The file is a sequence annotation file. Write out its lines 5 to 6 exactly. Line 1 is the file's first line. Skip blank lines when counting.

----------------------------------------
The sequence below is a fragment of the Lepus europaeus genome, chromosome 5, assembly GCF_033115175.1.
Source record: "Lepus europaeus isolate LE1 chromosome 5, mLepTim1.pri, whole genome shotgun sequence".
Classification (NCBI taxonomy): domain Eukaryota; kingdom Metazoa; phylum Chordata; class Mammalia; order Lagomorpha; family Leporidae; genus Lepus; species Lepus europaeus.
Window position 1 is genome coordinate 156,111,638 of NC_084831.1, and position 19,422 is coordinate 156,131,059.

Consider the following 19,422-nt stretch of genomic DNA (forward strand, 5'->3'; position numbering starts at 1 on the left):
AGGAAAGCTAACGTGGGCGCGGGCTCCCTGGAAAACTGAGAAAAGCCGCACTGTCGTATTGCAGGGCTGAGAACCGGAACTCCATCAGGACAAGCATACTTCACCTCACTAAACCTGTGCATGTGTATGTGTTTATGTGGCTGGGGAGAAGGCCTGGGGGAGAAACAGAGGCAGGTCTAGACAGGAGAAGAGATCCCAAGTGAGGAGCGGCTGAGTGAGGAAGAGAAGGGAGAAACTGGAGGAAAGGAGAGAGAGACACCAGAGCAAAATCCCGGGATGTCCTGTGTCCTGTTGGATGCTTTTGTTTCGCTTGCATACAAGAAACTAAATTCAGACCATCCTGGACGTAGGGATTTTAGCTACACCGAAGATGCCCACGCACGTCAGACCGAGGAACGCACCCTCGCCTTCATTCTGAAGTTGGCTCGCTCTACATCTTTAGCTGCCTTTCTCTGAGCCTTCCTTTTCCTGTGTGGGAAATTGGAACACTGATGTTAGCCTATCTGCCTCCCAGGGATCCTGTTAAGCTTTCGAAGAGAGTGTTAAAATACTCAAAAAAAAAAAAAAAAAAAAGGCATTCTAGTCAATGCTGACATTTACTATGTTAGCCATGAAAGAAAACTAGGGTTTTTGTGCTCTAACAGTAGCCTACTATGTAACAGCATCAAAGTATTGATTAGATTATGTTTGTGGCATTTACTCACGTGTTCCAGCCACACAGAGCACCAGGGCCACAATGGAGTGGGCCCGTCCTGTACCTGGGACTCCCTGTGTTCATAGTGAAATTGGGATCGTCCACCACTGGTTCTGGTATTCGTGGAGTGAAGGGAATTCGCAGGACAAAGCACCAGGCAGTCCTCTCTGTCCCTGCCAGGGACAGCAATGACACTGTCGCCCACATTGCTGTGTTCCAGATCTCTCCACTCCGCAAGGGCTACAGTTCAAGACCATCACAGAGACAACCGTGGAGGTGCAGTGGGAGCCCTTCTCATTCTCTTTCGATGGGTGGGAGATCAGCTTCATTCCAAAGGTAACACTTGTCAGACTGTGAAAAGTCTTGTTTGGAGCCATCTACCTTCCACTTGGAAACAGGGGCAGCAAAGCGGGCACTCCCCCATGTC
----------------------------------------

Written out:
Consider the following 19,422-nt stretch of genomic DNA (forward strand, 5'->3'; position numbering starts at 1 on the left):
AGGAAAGCTAACGTGGGCGCGGGCTCCCTGGAAAACTGAGAAAAGCCGCACTGTCGTATTGCAGGGCTGAGAACCGGAACTCCATCAGGACAAGCATACTTCACCTCACTAAACCTGTGCATGTGTATGTGTTTATGTGGCTGGGGAGAAGGCCTGGGGGAGAAACAGAGGCAGGTCTAGACAGGAGAAGAGATCCCAAGTGAGGAGCGGCTGAGTGAGGAAGAGAAGGGAGAAACTGGAGGAAAGGAGAGAGAGACACCAGAGCAAAATCCCGGGATGTCCTGTGTCCTGTTGGATGCTTTTGTTTCGCTTGCATACAAGAAACTAAATTCAGACCATCCTGGACGTAGGGATTTTAGCTACACCGAAGATGCCCACGCACGTCAGACCGAGGAACGCACCCTCGCCTTCATTCTGAAGTTGGCTCGCTCTACATCTTTAGCTGCCTTTCTCTGAGCCTTCCTTTTCCTGTGTGGGAAATTGGAACACTGATGTTAGCCTATCTGCCTCCCAGGGATCCTGTTAAGCTTTCGAAGAGAGTGTTAAAATACTCAAAAAAAAAAAAAAAAAAAAGGCATTCTAGTCAATGCTGACATTTACTATGTTAGCCATGAAAGAAAACTAGGGTTTTTGTGCTCTAACAGTAGCCTACTATGTAACAGCATCAAAGTATTGATTAGATTATGTTTGTGGCATTTACTCACGTGTTCCAGCCACACAGAGCACCAGGGCCACAATGGAGTGGGCCCGTCCTGTACCTGGGACTCCCTGTGTTCATAGTGAAATTGGGATCGTCCACCACTGGTTCTGGTATTCGTGGAGTGAAGGGAATTCGCAGGACAAAGCACCAGGCAGTCCTCTCTGTCCCTGCCAGGGACAGCAATGACACTGTCGCCCACATTGCTGTGTTCCAGATCTCTCCACTCCGCAAGGGCTACAGTTCAAGACCATCACAGAGACAACCGTGGAGGTGCAGTGGGAGCCCTTCTCATTCTCTTTCGATGGGTGGGAGATCAGCTTCATTCCAAAGGTAACACTTGTCAGACTGTGAAAAGTCTTGTTTGGAGCCATCTACCTTCCACTTGGAAACAGGGGCAGCAAAGCGGGCACTCCCCCATGTC